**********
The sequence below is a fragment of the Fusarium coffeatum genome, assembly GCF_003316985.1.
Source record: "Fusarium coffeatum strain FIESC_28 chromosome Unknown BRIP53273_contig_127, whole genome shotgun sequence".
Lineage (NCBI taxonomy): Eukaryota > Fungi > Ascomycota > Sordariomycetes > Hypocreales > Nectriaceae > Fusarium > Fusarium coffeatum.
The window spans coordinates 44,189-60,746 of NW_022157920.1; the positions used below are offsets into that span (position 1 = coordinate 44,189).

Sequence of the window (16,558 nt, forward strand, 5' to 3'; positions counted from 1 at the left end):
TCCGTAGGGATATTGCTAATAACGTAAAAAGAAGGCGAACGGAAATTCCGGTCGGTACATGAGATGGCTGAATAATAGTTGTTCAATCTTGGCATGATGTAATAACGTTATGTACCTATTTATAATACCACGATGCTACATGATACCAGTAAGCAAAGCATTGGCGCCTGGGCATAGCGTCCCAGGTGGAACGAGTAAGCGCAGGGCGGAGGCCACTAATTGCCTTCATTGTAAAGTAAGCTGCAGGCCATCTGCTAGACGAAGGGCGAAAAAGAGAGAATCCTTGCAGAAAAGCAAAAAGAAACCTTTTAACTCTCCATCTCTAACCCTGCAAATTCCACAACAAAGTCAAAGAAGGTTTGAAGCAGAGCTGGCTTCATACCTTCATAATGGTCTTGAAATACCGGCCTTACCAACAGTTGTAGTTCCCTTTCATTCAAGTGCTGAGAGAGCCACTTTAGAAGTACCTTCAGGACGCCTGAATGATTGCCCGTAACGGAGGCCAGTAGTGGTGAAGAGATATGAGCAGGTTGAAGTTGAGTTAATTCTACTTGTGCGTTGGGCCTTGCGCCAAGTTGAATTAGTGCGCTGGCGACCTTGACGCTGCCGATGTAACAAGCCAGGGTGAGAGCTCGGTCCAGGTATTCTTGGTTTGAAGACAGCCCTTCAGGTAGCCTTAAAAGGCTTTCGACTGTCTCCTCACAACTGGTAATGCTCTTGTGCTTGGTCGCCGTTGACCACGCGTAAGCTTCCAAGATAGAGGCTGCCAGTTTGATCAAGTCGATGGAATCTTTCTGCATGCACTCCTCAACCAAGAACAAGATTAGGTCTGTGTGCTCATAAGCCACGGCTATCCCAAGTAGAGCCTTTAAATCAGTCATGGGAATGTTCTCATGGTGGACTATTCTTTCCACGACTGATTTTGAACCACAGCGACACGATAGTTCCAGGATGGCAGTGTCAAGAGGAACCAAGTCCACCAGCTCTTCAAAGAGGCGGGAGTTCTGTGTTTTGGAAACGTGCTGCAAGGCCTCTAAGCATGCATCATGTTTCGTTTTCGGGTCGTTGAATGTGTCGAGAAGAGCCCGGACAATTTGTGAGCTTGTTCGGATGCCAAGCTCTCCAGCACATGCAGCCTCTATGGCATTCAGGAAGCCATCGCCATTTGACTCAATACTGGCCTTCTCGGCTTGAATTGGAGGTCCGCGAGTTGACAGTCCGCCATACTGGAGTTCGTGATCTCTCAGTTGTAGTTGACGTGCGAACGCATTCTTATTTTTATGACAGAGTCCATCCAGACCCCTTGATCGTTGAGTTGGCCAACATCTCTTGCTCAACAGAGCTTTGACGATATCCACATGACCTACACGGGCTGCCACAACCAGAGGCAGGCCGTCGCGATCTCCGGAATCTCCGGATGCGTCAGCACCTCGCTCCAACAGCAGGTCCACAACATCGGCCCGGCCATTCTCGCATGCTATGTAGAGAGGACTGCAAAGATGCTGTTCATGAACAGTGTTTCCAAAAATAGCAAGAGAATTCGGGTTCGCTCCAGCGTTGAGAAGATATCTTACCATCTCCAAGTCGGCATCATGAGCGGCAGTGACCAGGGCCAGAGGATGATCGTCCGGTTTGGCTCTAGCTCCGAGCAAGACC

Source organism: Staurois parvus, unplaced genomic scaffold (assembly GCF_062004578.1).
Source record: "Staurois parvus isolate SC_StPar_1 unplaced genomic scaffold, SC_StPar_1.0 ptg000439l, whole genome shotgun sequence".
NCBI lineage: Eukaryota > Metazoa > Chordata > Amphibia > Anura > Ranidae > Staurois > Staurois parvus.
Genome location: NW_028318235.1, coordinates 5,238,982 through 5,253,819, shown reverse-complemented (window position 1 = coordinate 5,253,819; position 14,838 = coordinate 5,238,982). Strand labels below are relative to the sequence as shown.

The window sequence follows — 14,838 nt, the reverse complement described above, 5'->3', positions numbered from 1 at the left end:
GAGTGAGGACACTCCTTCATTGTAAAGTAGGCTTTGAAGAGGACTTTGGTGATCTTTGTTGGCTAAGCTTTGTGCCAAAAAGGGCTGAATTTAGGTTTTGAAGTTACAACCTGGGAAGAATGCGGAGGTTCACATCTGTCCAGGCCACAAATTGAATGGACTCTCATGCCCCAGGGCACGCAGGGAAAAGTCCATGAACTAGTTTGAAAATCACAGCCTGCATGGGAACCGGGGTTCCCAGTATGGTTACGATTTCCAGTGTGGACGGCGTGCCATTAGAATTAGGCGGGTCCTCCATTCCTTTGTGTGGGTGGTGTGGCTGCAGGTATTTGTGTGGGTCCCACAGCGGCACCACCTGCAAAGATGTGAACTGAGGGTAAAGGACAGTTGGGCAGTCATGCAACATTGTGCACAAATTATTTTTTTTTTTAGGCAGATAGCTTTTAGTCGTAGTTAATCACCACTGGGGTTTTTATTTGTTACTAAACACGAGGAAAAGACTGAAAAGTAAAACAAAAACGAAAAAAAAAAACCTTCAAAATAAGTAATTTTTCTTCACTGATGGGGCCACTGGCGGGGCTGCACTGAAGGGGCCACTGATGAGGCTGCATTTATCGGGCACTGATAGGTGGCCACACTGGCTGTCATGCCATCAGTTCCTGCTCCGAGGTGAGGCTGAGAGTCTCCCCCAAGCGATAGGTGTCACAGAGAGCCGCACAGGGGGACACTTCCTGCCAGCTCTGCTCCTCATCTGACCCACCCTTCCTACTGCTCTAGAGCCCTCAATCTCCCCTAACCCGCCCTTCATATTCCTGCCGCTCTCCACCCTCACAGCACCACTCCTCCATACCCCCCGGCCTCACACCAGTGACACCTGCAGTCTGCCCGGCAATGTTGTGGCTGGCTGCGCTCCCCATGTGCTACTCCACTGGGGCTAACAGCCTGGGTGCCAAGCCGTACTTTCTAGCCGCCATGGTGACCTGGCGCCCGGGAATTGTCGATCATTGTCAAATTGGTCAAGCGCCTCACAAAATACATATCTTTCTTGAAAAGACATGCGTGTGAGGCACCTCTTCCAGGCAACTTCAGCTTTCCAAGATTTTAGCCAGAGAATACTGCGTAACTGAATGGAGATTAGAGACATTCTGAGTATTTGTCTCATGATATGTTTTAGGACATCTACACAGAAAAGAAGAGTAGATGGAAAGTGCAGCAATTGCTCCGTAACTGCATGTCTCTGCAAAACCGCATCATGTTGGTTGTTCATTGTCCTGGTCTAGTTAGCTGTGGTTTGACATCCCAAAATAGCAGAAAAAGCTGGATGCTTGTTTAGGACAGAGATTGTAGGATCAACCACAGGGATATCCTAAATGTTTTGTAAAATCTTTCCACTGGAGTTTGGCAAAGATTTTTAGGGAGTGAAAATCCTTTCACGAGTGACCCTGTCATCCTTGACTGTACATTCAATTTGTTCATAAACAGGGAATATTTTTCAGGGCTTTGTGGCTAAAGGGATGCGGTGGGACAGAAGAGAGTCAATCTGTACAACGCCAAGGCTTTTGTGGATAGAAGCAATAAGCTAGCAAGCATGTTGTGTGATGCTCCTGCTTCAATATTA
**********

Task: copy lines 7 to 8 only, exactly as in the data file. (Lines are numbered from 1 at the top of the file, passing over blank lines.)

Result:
Source organism: Staurois parvus, unplaced genomic scaffold (assembly GCF_062004578.1).
Source record: "Staurois parvus isolate SC_StPar_1 unplaced genomic scaffold, SC_StPar_1.0 ptg000439l, whole genome shotgun sequence".